“Watching her go through that, I just kept telling some of my friends that, ‘I am ready for it, I can’t watch her do this anymore,’” Alyssa said. “The day that it happened, one of those friends came over and she was like, ‘you weren’t ready for it.’ That hit me so much harder than I could have ever expected it to. But I was thankful that she wasn’t suffering anymore, that she did go peacefully, she didn’t feel the pain anymore.
“[Wayne] became very angry, especially after she passed,” continued Alyssa, speaking about her father. “It was one of those things that it’s not fair that it happened to us, we’re good people, we didn’t do anything wrong. So he was really angry. He didn’t really know how to deal with it. He literally dedicated the rest of his life to her, to making her better, getting her absolutely everything that he possible could to save her. There was literally nothing else that he could have done for her. He’s always going to be hurting until the day he dies because of it, because of the experiences we had to go through.”
Alyssa missed some time from school after Roni passed away. At Grapevine, the policy was no more than a week. So, one week after her mother died, Alyssa had to dry up her tears and face the onslaught of high school.
She wasn’t ready for high school again. Many of the kids around her didn’t know what had happened and she received some grief from students, pestering her about where she had been. The teachers, for the most part, understood. She was told not to worry about the missed time. Still, it was harder to focus in school, but because Alyssa won’t accept failure, she couldn’t let her grades slip. Alyssa recalled reading a book in an English class that had a main character dying and she couldn’t handle it.
“It’s weird how when somebody dies, someone so close to you, how everything relates back to that,” she said.
Things changed at home for Alyssa after her mom died. Wayne started traveling again so Alyssa had to become the new mom. She had to feed herself and her brother when dad was away. She had to run the errands.
But, during all of her life up to that point, she had gotten to know her mom very well, but her relationship with Wayne was not as good because he was always traveling. With Roni’s death, Alyssa grew closer to her father.
“The conversations that we have today, I would have never had with him in high school or if my mom was here,” said Alyssa.
On the softball field, Alyssa was a highly recruited shortstop throughout high school. Coaches were constantly talking to her, trying to entice her to attend their schools, play on their teams. But it was her skill defensively that had coaches coveting her skills because she had only had one home run up to that point. During her freshman year, she hit a homer at a that was delayed for two hours because of miscommunication among the umpires. Wayne snapped a picture of Alyssa and Roni together before the game, before she hit her first home run.
One of the coaches pursuing Alyssa was Kevin Blaskowski from Division II West Texas A&M.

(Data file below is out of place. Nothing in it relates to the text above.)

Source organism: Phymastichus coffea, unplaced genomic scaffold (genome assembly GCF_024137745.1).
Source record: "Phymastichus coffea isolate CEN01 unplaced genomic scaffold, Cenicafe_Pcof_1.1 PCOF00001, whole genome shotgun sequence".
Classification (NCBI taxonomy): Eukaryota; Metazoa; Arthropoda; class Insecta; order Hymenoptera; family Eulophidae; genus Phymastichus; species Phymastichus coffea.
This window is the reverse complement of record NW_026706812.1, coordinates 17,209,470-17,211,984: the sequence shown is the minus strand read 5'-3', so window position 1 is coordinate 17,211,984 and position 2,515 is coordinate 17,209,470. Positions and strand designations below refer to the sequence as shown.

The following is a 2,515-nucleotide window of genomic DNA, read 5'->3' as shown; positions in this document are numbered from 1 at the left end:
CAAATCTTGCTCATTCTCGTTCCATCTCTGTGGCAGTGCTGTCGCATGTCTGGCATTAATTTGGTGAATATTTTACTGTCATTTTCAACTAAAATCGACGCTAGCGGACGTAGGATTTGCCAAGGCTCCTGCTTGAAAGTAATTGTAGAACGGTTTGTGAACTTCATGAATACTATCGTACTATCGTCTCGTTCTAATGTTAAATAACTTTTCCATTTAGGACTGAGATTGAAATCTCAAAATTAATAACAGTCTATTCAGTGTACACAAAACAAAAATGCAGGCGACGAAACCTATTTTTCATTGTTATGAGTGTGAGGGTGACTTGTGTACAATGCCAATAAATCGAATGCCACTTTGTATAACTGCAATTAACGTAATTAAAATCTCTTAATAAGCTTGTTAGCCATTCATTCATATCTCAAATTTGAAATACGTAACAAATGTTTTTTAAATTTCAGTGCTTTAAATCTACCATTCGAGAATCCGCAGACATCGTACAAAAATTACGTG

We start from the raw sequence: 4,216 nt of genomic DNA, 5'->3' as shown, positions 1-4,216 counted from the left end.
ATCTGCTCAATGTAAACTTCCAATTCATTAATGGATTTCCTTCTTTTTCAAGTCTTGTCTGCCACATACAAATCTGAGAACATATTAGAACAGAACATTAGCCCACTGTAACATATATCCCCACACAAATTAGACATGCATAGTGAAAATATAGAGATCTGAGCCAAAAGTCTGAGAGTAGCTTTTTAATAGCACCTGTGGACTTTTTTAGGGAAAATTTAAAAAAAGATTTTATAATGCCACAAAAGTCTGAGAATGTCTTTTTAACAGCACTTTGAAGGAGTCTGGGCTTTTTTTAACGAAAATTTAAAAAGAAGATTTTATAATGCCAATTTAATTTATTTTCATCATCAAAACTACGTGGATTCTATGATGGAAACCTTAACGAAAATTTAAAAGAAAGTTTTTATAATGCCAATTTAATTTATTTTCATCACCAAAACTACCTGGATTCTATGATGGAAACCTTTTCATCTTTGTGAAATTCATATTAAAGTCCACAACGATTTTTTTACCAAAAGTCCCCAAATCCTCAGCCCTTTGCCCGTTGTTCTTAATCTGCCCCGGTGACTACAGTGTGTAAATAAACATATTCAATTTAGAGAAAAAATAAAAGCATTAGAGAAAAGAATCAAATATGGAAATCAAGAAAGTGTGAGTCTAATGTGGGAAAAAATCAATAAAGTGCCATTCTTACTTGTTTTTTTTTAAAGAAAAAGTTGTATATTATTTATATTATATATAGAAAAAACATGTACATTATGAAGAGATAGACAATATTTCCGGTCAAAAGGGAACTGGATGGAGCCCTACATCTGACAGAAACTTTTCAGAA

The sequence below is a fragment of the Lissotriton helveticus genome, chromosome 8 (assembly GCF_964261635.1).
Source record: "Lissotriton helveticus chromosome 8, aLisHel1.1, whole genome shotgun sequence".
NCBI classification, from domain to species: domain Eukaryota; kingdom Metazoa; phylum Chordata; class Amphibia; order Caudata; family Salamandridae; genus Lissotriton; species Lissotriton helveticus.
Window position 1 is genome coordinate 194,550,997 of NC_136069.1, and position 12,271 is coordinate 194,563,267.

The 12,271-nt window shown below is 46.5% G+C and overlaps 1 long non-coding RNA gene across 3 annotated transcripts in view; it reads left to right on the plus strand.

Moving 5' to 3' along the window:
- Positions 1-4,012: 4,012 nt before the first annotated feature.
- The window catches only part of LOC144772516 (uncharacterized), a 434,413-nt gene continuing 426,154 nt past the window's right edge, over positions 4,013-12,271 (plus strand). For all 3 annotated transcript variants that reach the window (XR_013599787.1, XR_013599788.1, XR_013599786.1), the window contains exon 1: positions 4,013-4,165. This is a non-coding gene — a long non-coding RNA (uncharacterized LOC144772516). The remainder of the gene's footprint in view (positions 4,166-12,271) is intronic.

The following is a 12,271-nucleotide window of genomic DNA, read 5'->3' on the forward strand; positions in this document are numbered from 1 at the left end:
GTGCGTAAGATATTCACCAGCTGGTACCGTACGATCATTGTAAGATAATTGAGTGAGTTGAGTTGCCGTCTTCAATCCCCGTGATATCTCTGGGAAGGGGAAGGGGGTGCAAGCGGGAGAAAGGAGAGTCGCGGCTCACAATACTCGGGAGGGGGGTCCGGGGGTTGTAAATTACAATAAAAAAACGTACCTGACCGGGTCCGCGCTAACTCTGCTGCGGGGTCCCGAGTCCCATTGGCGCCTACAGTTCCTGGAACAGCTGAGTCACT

Now coaching in his 21st season of softball, eight of them at West Texas A&M, Kevin is a driven man who expects the same amount of drive from his players. He liked Alyssa because she carried herself well and he needed a good shortstop.
“I just always saw that air of confidence and that athletic presence that I thought was key,” said Kevin. “Then when her coaches told me what she was going through, then I was like, ‘holy mackerel.’ When she took the field, you did not know that all those things were going on in her personal life. She was still the hardest working kid on the field…if you can do that, at that age when you’re going through that, you’re gonna be something special when you get older.”
=Alyssa’s fall season of her junior year, the most important time for players to be evaluated by college coaches, was a disaster. There was one game that she had four errors pinned on her. The struggle was caused by the chasm that was left when her mother died.
“She came to most of my games so it was hard to look into the stands and not see her there,” Alyssa said. “It was only my dad.”
Softball had always come naturally to her and, that fall, it wasn’t coming naturally anymore. The frustration led her to question what she was doing on the diamond in the first place. There was one point in which her coach was going to take her out because she was struggling so much, but a teammate convinced him to keep her in the game. Taking her out would have torn Alyssa down.
“It felt like there was nothing left alive at some points,” she said. “Why am I here? This is pointless; this is just a stupid game. One of the biggest parts of my life has just been taken away from me, why am I even here? I don’t like failure at all, so for me to continually making error after error, strikeout after strikeout, that was just like, ‘I should just give up, this is stupid, I can’t do anything. I physically can’t do anything.’ It’s so hard to accept that.”